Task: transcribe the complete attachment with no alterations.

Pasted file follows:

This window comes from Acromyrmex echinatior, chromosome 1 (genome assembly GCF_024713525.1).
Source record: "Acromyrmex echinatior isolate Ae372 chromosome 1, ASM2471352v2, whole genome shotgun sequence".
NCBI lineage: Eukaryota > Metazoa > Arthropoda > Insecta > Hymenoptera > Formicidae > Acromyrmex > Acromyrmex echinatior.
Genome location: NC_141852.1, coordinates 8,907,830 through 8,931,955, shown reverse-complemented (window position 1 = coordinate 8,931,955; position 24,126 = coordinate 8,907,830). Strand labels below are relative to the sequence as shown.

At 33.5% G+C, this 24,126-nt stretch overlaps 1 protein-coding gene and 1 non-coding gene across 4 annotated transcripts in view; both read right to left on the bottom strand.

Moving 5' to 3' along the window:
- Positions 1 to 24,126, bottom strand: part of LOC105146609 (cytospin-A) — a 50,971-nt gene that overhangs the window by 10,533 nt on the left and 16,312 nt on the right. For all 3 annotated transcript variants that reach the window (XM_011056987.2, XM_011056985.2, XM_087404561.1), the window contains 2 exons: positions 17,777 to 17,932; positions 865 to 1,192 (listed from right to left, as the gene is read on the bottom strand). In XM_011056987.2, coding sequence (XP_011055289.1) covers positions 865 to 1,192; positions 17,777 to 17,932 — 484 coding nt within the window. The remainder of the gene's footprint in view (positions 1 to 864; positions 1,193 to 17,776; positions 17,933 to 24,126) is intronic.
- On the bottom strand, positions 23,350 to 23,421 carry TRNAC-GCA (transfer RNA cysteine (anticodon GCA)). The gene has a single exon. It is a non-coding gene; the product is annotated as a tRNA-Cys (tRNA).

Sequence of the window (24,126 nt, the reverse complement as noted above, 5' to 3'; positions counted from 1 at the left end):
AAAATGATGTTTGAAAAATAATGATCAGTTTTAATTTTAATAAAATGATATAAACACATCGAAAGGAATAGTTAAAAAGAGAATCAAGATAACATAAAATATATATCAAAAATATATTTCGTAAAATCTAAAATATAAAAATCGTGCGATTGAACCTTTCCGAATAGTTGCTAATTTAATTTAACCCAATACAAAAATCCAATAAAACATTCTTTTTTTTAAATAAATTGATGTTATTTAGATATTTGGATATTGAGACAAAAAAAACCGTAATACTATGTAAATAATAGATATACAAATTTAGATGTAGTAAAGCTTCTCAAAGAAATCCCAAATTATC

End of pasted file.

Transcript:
This window comes from Acromyrmex echinatior, chromosome 1 (genome assembly GCF_024713525.1).
Source record: "Acromyrmex echinatior isolate Ae372 chromosome 1, ASM2471352v2, whole genome shotgun sequence".
NCBI lineage: Eukaryota > Metazoa > Arthropoda > Insecta > Hymenoptera > Formicidae > Acromyrmex > Acromyrmex echinatior.
Genome location: NC_141852.1, coordinates 8,907,830 through 8,931,955, shown reverse-complemented (window position 1 = coordinate 8,931,955; position 24,126 = coordinate 8,907,830). Strand labels below are relative to the sequence as shown.

At 33.5% G+C, this 24,126-nt stretch overlaps 1 protein-coding gene and 1 non-coding gene across 4 annotated transcripts in view; both read right to left on the bottom strand.

Moving 5' to 3' along the window:
- Positions 1 to 24,126, bottom strand: part of LOC105146609 (cytospin-A) — a 50,971-nt gene that overhangs the window by 10,533 nt on the left and 16,312 nt on the right. For all 3 annotated transcript variants that reach the window (XM_011056987.2, XM_011056985.2, XM_087404561.1), the window contains 2 exons: positions 17,777 to 17,932; positions 865 to 1,192 (listed from right to left, as the gene is read on the bottom strand). In XM_011056987.2, coding sequence (XP_011055289.1) covers positions 865 to 1,192; positions 17,777 to 17,932 — 484 coding nt within the window. The remainder of the gene's footprint in view (positions 1 to 864; positions 1,193 to 17,776; positions 17,933 to 24,126) is intronic.
- On the bottom strand, positions 23,350 to 23,421 carry TRNAC-GCA (transfer RNA cysteine (anticodon GCA)). The gene has a single exon. It is a non-coding gene; the product is annotated as a tRNA-Cys (tRNA).

Sequence of the window (24,126 nt, the reverse complement as noted above, 5' to 3'; positions counted from 1 at the left end):
AAAATGATGTTTGAAAAATAATGATCAGTTTTAATTTTAATAAAATGATATAAACACATCGAAAGGAATAGTTAAAAAGAGAATCAAGATAACATAAAATATATATCAAAAATATATTTCGTAAAATCTAAAATATAAAAATCGTGCGATTGAACCTTTCCGAATAGTTGCTAATTTAATTTAACCCAATACAAAAATCCAATAAAACATTCTTTTTTTTAAATAAATTGATGTTATTTAGATATTTGGATATTGAGACAAAAAAAACCGTAATACTATGTAAATAATAGATATACAAATTTAGATGTAGTAAAGCTTCTCAAAGAAATCCCAAATTATC